3.7 Propositional truncation
The propositional truncation, also called the -truncation, bracket type, or squash type, is an additional type former which “squashes” or “truncates” a type down to a mere proposition, forgetting all information contained in inhabitants of that type other than their existence.
More precisely, for any type , there is a type . It has two constructors:
For any we have .
For any , we have .
The first constructor means that if is inhabited, so is . The second ensures that is a mere proposition; usually we leave the witness of this fact nameless.
The recursion principle of says that:
If is a mere proposition and we have , then there is an induced such that for all .
In other words, any mere proposition which follows from (the inhabitedness of) already follows from . Thus, , as a mere proposition, contains no more information than the inhabitedness of . (There is also an induction principle for , but it is not especially useful; see http://planetmath.org/node/87806Exercise 3.20.)
In http://planetmath.org/node/87799Exercise 3.17,http://planetmath.org/node/87834Exercise 3.18,§6.9 (http://planetmath.org/69truncations) we will describe some ways to construct in terms of more general things. For now, we simply assume it as an additional rule alongside those of http://planetmath.org/node/87533Chapter 1.
With the propositional truncation, we can extend the “logic of mere propositions” to cover disjunction and the existential quantifier. Specifically, is a mere propositional version of “ or ”, which does not “remember” the information of which disjunct is true.
The recursion principle of truncation implies that we can still do a case analysis on when attempting to prove a mere proposition. That is, suppose we have an assumption and we are trying to prove a mere proposition . In other words, we are trying to define an element of . Since is a mere proposition, by the recursion principle for propositional truncation, it suffices to construct a function . But now we can use case analysis on .
Similarly, for a type family , we can consider , which is a mere propositional version of “there exists an such that ”. As for disjunction, by combining the induction principles of truncation and -types, if we have an assumption of type , we may introduce new assumptions and when attempting to prove a mere proposition. In other words, if we know that there exists some such that , but we don’t have a particular such in hand, then we are free to make use of such an as long as we aren’t trying to construct anything which might depend on the particular value of . Requiring the codomain to be a mere proposition expresses this independence of the result on the witness, since all possible inhabitants of such a type must be equal.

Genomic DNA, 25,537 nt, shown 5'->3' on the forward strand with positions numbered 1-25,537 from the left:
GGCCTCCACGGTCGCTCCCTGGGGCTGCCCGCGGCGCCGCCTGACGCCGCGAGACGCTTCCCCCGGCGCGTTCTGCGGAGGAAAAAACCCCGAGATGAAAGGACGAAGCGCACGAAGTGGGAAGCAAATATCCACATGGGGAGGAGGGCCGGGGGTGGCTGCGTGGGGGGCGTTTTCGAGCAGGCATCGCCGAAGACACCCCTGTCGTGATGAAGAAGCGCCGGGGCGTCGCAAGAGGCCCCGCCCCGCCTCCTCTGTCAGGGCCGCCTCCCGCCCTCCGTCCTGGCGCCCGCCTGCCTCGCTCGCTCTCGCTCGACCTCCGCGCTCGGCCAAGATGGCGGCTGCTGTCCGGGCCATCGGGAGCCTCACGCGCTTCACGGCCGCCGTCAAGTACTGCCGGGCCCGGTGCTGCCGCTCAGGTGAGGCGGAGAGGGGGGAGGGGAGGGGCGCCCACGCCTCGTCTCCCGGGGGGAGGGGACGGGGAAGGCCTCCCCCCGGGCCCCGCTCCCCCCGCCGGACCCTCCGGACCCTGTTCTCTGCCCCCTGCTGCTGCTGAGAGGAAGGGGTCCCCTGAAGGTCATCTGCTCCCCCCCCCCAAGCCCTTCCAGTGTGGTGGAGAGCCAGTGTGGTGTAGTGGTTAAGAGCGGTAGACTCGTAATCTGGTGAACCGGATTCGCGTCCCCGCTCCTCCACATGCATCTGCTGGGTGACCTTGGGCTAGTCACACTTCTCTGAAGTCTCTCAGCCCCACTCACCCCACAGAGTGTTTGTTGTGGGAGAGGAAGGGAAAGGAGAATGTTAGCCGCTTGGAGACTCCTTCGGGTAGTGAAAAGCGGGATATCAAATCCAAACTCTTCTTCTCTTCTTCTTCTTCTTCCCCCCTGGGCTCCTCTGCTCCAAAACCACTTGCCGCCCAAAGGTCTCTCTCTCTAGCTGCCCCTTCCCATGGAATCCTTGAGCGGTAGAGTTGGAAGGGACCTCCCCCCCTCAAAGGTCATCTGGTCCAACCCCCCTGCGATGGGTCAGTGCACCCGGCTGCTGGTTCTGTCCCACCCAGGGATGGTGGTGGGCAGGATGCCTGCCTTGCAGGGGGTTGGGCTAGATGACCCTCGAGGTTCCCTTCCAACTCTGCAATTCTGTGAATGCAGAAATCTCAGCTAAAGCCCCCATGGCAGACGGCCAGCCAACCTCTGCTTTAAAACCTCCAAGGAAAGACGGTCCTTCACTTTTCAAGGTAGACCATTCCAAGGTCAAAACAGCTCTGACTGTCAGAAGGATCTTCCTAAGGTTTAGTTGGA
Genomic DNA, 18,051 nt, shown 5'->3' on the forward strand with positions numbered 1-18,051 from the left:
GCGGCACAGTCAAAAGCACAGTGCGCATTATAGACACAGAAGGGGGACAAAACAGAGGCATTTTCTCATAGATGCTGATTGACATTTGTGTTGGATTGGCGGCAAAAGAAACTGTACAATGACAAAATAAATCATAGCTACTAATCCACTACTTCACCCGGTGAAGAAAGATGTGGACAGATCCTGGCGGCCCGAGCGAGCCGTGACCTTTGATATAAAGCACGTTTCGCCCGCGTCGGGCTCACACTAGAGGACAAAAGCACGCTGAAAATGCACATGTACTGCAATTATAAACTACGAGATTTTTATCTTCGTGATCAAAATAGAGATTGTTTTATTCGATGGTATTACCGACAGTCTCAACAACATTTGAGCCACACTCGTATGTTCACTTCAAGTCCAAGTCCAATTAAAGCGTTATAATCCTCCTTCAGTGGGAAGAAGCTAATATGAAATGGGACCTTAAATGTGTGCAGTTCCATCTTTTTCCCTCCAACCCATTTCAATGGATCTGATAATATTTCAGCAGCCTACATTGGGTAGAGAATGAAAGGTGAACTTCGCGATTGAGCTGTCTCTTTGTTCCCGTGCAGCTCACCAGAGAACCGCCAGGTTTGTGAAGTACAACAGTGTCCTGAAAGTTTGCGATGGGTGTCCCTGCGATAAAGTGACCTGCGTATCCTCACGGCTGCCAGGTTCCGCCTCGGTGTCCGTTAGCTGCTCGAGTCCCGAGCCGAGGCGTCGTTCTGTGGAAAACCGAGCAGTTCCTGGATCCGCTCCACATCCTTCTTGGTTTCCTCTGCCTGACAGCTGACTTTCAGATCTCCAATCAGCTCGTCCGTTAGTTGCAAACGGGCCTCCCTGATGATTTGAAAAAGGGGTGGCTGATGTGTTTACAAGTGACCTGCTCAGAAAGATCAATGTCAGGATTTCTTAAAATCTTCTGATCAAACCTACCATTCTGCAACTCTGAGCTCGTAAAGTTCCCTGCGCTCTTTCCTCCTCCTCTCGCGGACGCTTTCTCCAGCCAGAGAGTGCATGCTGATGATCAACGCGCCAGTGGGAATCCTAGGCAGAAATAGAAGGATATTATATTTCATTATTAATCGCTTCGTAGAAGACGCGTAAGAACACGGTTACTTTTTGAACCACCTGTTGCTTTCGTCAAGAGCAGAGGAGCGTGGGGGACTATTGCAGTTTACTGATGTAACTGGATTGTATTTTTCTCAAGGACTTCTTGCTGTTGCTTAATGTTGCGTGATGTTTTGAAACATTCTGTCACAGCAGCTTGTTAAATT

For the purposes of set-level mathematics in http://planetmath.org/node/87585Chapter 11,http://planetmath.org/node/87584Chapter 10, where we deal mostly with sets and mere propositions, it is convenient to use the traditional logical notations to refer only to “propositionally truncated logic”.
We define traditional logical notation using truncation as follows, where and denote mere propositions (or families thereof):
The notations and are also used in homotopy theory for the smash product and the wedge of pointed spaces, which we will introduce in http://planetmath.org/node/87579Chapter 6. This technically creates a potential for conflict, but no confusion will generally arise.
Of course, in the absence of , the latter are not “complements” in the usual sense: we may not have .
|Title||3.7 Propositional truncation|